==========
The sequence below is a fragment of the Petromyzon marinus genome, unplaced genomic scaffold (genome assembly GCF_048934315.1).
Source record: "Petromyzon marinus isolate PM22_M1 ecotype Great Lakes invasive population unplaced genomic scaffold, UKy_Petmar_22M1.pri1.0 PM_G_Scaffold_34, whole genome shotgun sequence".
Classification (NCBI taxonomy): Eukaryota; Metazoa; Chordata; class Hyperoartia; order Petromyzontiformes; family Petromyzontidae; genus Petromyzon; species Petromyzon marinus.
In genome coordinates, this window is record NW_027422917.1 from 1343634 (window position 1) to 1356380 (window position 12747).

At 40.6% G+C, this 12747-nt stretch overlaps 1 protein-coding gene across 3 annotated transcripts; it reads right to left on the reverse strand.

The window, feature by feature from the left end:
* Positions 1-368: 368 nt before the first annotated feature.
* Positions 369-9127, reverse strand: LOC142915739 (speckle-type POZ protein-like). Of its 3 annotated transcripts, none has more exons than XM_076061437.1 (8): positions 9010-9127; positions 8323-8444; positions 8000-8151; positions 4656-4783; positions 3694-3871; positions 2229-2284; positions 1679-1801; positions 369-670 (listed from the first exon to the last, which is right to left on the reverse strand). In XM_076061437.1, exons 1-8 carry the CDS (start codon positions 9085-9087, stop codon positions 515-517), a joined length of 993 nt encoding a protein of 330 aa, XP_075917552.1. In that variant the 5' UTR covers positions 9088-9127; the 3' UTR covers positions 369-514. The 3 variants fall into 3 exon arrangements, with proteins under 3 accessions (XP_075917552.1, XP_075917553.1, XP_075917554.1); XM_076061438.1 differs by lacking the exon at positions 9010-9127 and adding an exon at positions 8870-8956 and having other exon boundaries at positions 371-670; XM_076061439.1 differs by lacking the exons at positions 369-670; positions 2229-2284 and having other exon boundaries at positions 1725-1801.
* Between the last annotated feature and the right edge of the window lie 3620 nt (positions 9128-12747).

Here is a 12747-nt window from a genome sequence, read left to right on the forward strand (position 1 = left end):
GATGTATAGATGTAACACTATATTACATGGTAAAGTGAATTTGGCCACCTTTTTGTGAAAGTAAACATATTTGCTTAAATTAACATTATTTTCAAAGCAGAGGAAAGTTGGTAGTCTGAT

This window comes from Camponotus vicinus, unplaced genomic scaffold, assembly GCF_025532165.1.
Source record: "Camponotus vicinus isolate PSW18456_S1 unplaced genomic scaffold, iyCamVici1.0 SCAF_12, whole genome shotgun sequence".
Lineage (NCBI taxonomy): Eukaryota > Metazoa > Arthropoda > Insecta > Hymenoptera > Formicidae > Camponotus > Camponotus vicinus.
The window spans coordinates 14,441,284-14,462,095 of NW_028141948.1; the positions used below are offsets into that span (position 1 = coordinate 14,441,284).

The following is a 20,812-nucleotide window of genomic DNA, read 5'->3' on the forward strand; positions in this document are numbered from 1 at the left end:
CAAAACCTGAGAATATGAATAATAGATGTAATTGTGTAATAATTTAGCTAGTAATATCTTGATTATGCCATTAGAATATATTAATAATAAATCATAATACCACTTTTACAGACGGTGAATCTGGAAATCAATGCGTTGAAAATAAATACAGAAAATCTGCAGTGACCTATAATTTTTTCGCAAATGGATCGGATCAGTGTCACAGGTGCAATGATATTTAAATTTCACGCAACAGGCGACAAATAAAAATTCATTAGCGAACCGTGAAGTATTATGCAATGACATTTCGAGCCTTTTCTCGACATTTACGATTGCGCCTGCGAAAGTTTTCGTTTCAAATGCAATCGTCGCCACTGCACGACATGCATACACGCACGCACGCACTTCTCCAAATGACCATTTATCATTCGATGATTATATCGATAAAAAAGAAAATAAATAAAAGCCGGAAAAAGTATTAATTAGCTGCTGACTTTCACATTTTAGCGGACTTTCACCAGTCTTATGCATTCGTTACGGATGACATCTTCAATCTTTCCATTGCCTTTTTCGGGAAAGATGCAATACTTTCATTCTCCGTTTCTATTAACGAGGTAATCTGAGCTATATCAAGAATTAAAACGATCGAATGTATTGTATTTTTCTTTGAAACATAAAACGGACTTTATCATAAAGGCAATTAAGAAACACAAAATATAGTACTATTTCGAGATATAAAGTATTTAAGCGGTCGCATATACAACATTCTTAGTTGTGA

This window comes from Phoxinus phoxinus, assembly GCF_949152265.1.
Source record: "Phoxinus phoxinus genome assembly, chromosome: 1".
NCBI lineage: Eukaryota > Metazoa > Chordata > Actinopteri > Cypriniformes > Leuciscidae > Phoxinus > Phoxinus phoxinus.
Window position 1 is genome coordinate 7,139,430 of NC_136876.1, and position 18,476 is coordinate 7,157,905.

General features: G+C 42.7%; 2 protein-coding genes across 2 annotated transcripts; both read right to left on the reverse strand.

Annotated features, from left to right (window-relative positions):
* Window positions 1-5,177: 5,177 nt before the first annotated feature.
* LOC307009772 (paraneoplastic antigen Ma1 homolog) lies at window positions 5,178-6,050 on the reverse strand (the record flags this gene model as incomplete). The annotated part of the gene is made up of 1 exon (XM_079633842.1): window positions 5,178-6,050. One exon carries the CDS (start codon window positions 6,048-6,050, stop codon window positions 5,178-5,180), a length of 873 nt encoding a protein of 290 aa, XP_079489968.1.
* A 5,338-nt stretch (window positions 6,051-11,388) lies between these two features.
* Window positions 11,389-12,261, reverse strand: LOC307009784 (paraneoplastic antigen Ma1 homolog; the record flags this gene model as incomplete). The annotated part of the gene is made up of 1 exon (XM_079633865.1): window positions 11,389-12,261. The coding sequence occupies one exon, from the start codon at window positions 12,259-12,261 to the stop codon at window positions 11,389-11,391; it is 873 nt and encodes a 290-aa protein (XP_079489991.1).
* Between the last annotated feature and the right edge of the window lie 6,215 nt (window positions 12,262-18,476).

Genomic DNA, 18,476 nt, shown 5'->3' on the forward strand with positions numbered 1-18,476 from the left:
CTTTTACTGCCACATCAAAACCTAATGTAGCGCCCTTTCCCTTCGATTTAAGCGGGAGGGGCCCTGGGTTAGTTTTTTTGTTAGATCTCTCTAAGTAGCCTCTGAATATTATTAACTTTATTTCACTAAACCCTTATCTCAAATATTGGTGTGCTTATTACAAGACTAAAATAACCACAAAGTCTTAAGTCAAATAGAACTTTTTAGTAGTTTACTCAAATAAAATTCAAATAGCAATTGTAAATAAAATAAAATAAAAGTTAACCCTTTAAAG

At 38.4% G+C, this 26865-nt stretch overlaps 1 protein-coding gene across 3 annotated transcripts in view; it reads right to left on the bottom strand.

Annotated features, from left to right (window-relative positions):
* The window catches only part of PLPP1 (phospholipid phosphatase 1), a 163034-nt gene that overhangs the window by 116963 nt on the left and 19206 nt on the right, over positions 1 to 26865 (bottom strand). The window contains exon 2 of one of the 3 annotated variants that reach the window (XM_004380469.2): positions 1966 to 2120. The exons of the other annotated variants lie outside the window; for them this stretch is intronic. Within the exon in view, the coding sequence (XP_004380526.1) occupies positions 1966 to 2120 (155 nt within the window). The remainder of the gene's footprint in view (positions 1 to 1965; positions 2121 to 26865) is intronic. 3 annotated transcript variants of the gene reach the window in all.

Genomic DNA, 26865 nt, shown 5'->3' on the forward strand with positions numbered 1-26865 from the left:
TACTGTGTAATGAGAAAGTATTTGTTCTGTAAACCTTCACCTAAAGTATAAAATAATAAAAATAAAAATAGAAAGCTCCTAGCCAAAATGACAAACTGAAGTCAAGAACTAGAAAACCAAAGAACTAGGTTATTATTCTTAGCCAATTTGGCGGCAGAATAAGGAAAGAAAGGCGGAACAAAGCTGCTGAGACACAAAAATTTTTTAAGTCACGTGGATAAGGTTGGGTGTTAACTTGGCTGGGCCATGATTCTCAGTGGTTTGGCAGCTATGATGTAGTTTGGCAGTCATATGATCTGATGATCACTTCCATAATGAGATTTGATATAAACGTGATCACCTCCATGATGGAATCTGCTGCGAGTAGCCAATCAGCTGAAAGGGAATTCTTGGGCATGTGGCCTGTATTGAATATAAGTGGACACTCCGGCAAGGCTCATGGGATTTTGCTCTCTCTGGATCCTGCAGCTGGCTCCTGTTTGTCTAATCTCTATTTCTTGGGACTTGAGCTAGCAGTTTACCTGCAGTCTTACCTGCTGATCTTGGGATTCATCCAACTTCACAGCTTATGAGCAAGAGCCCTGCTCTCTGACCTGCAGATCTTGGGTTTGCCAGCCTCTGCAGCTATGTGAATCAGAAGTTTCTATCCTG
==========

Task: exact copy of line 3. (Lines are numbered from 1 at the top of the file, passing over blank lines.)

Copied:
Classification (NCBI taxonomy): Eukaryota; Metazoa; Chordata; class Hyperoartia; order Petromyzontiformes; family Petromyzontidae; genus Petromyzon; species Petromyzon marinus.